It is fascinating to see so many names on the Alnwick Roll such as Stanton, Hodgson and Elder, which are still very much linked to the area today. As such this record and others like them, are a fantastic resource for one-name studies, researchers of family history and local historians alike.
The Language and Handwriting
Before considering the documents in isolation, this historical context would be incomplete without making reference to the language. The documents are predominantly written in a secretary hand, commonly used by scribes in this period to facilitate speed of writing. They can be
challenging to read, are highly phonetic in nature and contain many words that are unfamiliar as they have dropped out of use. Examples such as a ‘grete plompe’19 where plompe means mass, - a ‘great mass’ is used to describe the Scottish army at the commencement of the battle, ‘harness’ for armour20 and ‘scienth’ as in a ‘scienth of men’.21 The meaning of the latter remains unresolved, so any suggestions would be most welcome! This would suggest that language too is subject to an evolutionary process of change over the passage of time.
The contrast between written English and Scottish is also quite defined, the letter from James IV to Lord Dacre has to be one of the most difficult documents transcribed.22 It is heavily influenced by Latin with ‘qu’ in place of a ‘w’ at the beginning of words, as well as old Scots where a ‘z’ is used in place of a ‘y’ and by Anglo Saxon where a ‘y’ is used in place of ‘th’. However, Dr Bruce Durie having made an in depth study on the topic, explains that whilst the written word is unfamiliar, the words would been pronounced according to their modern usage.23
Extracts Cause Confusion
When piecing together a jigsaw puzzle the picture on the box is the guide. In the case of the Flodden jigsaw the pieces that made up the picture needed to be firstly identified, deciphered and extracted, before being reassembled. This process was made more taxing as many of the documents are undated, making them difficult to place in the context of an historical timeline, leaving the guiding ‘image’ incomplete. This was certainly the case with the Exchequer document E 101/61/27 which concerns the ships under the command of Thomas Howard, High Admiral.
This document will be familiar to followers of both the Flodden Campaign and the ship ‘Mary Rose’. Extracts appear in many well-known works on both subjects, but as just that - extracts, taken singly in isolation. Never before has the document been analysed in its entirety encompassing the role of the Mary Rose within the Flodden campaign of 1513. Hence these extracts often appear out of context to the events to which they actually relate. The article relating to this problematic document E 101/61/27 contains information on how this issue was resolved.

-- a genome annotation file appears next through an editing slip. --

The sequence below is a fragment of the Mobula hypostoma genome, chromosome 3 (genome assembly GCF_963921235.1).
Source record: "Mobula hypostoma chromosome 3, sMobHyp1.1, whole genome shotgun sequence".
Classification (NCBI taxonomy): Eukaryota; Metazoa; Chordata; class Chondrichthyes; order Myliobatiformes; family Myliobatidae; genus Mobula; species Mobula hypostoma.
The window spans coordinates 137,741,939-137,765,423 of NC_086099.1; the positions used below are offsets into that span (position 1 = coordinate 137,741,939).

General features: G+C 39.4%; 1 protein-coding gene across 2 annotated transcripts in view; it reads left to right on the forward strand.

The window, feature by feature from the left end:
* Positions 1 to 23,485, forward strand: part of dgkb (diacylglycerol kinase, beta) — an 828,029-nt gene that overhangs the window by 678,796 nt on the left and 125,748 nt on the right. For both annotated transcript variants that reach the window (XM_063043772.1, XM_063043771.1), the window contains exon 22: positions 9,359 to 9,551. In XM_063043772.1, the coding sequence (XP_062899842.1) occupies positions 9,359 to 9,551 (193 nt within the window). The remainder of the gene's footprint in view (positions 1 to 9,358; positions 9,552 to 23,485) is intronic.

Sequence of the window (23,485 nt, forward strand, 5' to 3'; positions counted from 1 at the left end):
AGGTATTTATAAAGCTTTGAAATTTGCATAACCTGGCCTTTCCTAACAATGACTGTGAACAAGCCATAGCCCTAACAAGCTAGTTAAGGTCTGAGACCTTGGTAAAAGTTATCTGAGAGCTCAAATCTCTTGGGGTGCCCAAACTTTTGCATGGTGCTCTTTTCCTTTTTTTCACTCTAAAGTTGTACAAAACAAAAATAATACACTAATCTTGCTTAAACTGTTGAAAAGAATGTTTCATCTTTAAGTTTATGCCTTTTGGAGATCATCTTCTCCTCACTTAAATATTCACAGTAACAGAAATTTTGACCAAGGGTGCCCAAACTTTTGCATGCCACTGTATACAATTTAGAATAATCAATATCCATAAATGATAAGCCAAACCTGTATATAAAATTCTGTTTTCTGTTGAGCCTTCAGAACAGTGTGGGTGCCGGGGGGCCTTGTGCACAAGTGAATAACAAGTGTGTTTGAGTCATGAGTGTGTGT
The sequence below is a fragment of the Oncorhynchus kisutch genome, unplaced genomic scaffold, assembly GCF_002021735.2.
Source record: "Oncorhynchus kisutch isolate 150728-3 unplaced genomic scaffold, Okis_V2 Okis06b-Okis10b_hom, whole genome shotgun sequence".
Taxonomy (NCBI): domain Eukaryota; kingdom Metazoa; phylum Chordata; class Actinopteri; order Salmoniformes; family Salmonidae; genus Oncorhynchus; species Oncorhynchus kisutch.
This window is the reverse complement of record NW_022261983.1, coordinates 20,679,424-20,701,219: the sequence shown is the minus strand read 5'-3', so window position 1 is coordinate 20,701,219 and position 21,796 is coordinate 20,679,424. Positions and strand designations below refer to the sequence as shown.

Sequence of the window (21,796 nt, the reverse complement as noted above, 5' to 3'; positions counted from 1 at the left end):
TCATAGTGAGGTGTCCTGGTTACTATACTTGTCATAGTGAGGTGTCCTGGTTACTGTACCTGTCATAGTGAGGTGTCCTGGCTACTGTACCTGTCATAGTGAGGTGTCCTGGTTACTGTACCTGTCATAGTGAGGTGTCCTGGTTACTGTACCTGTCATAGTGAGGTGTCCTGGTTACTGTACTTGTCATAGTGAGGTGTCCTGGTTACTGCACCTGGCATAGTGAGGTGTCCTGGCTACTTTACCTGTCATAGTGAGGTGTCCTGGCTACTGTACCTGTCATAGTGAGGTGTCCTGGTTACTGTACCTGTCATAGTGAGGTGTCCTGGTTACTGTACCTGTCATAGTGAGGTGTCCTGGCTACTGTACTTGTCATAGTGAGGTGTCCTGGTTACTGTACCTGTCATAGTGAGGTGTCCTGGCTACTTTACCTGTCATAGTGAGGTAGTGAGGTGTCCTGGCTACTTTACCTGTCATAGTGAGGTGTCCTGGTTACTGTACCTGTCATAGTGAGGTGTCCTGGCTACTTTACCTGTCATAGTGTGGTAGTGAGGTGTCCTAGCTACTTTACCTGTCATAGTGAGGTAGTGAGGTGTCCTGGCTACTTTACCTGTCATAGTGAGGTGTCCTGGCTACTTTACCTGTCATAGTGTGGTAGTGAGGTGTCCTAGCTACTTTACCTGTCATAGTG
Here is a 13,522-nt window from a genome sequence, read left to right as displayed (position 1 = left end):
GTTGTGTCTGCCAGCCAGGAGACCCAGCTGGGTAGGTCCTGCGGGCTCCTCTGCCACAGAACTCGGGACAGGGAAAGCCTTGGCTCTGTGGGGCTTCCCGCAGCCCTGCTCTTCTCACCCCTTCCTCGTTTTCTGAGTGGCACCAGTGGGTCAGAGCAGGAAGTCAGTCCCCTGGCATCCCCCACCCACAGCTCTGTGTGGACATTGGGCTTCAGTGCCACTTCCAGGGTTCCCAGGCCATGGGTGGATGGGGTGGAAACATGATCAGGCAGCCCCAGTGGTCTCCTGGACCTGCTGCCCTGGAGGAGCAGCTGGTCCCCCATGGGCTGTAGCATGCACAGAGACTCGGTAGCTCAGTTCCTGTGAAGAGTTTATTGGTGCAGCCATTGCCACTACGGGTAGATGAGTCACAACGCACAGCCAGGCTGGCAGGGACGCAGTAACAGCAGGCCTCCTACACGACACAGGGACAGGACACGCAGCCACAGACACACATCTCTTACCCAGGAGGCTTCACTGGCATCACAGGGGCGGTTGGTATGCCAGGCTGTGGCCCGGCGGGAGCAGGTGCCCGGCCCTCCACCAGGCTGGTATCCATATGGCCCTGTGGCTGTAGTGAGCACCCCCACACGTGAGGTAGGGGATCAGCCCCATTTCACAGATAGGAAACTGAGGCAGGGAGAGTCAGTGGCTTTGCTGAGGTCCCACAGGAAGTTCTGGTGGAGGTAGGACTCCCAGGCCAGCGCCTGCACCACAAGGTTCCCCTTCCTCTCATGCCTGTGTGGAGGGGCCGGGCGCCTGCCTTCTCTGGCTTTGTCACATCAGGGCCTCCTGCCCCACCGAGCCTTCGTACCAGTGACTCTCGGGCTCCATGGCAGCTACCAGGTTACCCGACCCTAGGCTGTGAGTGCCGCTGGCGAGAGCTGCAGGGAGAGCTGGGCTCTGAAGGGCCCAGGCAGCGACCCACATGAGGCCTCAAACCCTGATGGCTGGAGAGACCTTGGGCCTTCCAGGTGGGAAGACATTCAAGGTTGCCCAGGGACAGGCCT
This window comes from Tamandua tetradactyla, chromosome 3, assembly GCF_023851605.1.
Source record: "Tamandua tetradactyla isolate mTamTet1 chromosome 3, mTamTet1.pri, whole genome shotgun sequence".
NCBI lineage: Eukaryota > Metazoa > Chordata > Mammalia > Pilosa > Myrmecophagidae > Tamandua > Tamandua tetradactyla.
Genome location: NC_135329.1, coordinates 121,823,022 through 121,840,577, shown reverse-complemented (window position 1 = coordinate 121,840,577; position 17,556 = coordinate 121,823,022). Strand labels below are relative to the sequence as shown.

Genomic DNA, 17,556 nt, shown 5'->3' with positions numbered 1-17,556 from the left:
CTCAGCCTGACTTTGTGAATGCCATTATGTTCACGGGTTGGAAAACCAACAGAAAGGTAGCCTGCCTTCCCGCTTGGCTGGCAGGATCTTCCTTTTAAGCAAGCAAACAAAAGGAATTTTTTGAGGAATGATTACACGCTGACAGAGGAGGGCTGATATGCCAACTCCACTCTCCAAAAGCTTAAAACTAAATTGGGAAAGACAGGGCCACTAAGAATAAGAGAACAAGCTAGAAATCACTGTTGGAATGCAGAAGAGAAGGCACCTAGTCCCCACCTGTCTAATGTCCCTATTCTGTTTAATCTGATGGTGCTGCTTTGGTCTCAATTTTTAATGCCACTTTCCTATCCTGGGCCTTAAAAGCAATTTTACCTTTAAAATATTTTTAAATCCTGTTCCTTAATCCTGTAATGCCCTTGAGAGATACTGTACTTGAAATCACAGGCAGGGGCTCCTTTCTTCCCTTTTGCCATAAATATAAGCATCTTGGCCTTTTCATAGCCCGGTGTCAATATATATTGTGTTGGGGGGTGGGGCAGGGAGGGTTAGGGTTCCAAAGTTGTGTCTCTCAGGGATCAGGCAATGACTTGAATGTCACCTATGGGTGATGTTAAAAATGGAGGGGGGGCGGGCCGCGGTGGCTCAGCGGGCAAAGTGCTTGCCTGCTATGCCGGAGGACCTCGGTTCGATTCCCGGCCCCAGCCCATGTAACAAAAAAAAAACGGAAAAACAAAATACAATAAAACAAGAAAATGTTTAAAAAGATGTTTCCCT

History cannot provide us with all the definitive answers, indeed it often raises more questions than it answers, but it can be truly staggering just how much can be learned from an in depth study of primary sources of the period. Details can emerge not just about the historical event itself, in this case the battle, the events leading up to, and immediately after it, but also about the economics, logistics, topography, class structure, social customs, language and dress. Many of the volunteers believe they have uncovered the mere tip of the iceberg and that further research will add yet more pieces to the jigsaw. Read on, to find out in more detail about some of the sources transcribed and
the information unearthed.
- Wikipedia, Border Reivers https://en.wikipedia.org/wiki/Border_Reivers.
- Wikipedia, Border Reivers https://en.wikipedia.org/wiki/Border_Reivers.
- British Battles http://www.britishbattles.com/anglo-scottish/battle-flodden.htm.
- Wikipedia, Auld Alliance https://en.wikipedia.org/wiki/Auld_Alliance.
- Historic UK http://www.historic-uk.com/HistoryUK/HistoryofScotland/The-Auld-Alliance-France
- Edward Hall, Henry VIII https://archive.org/stream/cu31924091758288#page/n131/mode/2up, p.
96 Accessed 1.6.2016 (Edward Hall was a contemporary historian, known as a chronicler, who
recorded events in a diary like format. However, it was written with the glorification of the English
King as its primary objective and is therefore biased)
- A Transcript of this letter appears in Edward Hall King Henry the VIII pp 77-80. https://archive.org/stream/cu31924091758288#page/n111/mode/2up.
- Accounts of the Lord High Treasurer of Scotland’ Vol. 4 by James Balfour Paul. http://www.forgottenbooks.com/books/ Accounts_of_the_Lord_High_Treasurer_of_Scotland_v4_1000763143 David H Caldwell How Well
Prepared was James IV to Fight by Land and Sea in 1513. pp 60-62 http://openjournals.library.usyd.edu.au/index.php/JSSSH/article/view/7374/7770.
- Edward Hall Henry VIII https://archive.org/stream/cu31924091758288#page/n131/mode/2up.
- The equivalent in 2005 of £96.75 http://www.nationalarchives.gov.uk/currency/
- The equivalent in 2005 of £40.31 http://www.nationalarchives.gov.uk/currency/
- Timeline of events is available at http://www.flodden.net/pages/timeline
- This information along with other notable movements of the Scottish Army and happenings in
France have been plotted into a useful timeline available at http://www.flodden.net/pages/
- Gordon E Duff, The Printers, Stationers and Bookbinders of Westminster and London from 1476 –
- William Weaver Thomson, Life in Northumberland during the Sixteenth Century, 1897.
- Edward Hall, Henry the VIII https://archive.org/stream/cu31924091758288#page/n147/mode/
2up page 112.
- Information provided by Sean Cunningham, National Archives.
- The National Archives E101/56/28.
- Appears in the document known as the ‘Articles of Battle’.
- Document concerned with selling armour off the battle field National Archives SP 1/5 f.35 4442.
- Document relating to the ‘Ships’. National Archives E 101/61/27
- Letter from James IV to Dacre - Cotton Caligula B VI Dated 18th July 1513.
- Bruce Durie, Understanding Documents for Genealogists & Local History. Stroud, 2013.